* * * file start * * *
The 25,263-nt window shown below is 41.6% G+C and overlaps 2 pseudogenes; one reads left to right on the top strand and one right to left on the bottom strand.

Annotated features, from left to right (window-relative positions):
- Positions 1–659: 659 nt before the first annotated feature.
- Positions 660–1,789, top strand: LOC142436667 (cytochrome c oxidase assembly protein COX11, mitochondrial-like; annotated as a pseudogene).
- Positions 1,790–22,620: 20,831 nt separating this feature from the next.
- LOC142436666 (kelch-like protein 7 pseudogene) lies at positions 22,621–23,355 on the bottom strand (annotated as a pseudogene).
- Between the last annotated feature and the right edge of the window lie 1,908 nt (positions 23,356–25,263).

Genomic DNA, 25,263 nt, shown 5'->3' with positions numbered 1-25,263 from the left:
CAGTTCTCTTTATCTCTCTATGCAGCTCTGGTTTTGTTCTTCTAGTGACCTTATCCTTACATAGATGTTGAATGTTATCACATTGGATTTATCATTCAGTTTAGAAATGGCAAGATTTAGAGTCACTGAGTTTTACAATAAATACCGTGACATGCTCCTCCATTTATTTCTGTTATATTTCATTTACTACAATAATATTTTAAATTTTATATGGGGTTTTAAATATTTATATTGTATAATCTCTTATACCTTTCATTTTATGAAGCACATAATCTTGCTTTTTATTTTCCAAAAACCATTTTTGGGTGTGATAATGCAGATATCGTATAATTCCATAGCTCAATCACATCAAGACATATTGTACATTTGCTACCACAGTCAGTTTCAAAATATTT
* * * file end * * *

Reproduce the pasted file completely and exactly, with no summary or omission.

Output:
The 25,263-nt window shown below is 41.6% G+C and overlaps 2 pseudogenes; one reads left to right on the top strand and one right to left on the bottom strand.

Annotated features, from left to right (window-relative positions):
- Positions 1–659: 659 nt before the first annotated feature.
- Positions 660–1,789, top strand: LOC142436667 (cytochrome c oxidase assembly protein COX11, mitochondrial-like; annotated as a pseudogene).
- Positions 1,790–22,620: 20,831 nt separating this feature from the next.
- LOC142436666 (kelch-like protein 7 pseudogene) lies at positions 22,621–23,355 on the bottom strand (annotated as a pseudogene).
- Between the last annotated feature and the right edge of the window lie 1,908 nt (positions 23,356–25,263).

Genomic DNA, 25,263 nt, shown 5'->3' with positions numbered 1-25,263 from the left:
CAGTTCTCTTTATCTCTCTATGCAGCTCTGGTTTTGTTCTTCTAGTGACCTTATCCTTACATAGATGTTGAATGTTATCACATTGGATTTATCATTCAGTTTAGAAATGGCAAGATTTAGAGTCACTGAGTTTTACAATAAATACCGTGACATGCTCCTCCATTTATTTCTGTTATATTTCATTTACTACAATAATATTTTAAATTTTATATGGGGTTTTAAATATTTATATTGTATAATCTCTTATACCTTTCATTTTATGAAGCACATAATCTTGCTTTTTATTTTCCAAAAACCATTTTTGGGTGTGATAATGCAGATATCGTATAATTCCATAGCTCAATCACATCAAGACATATTGTACATTTGCTACCACAGTCAGTTTCAAAATATTT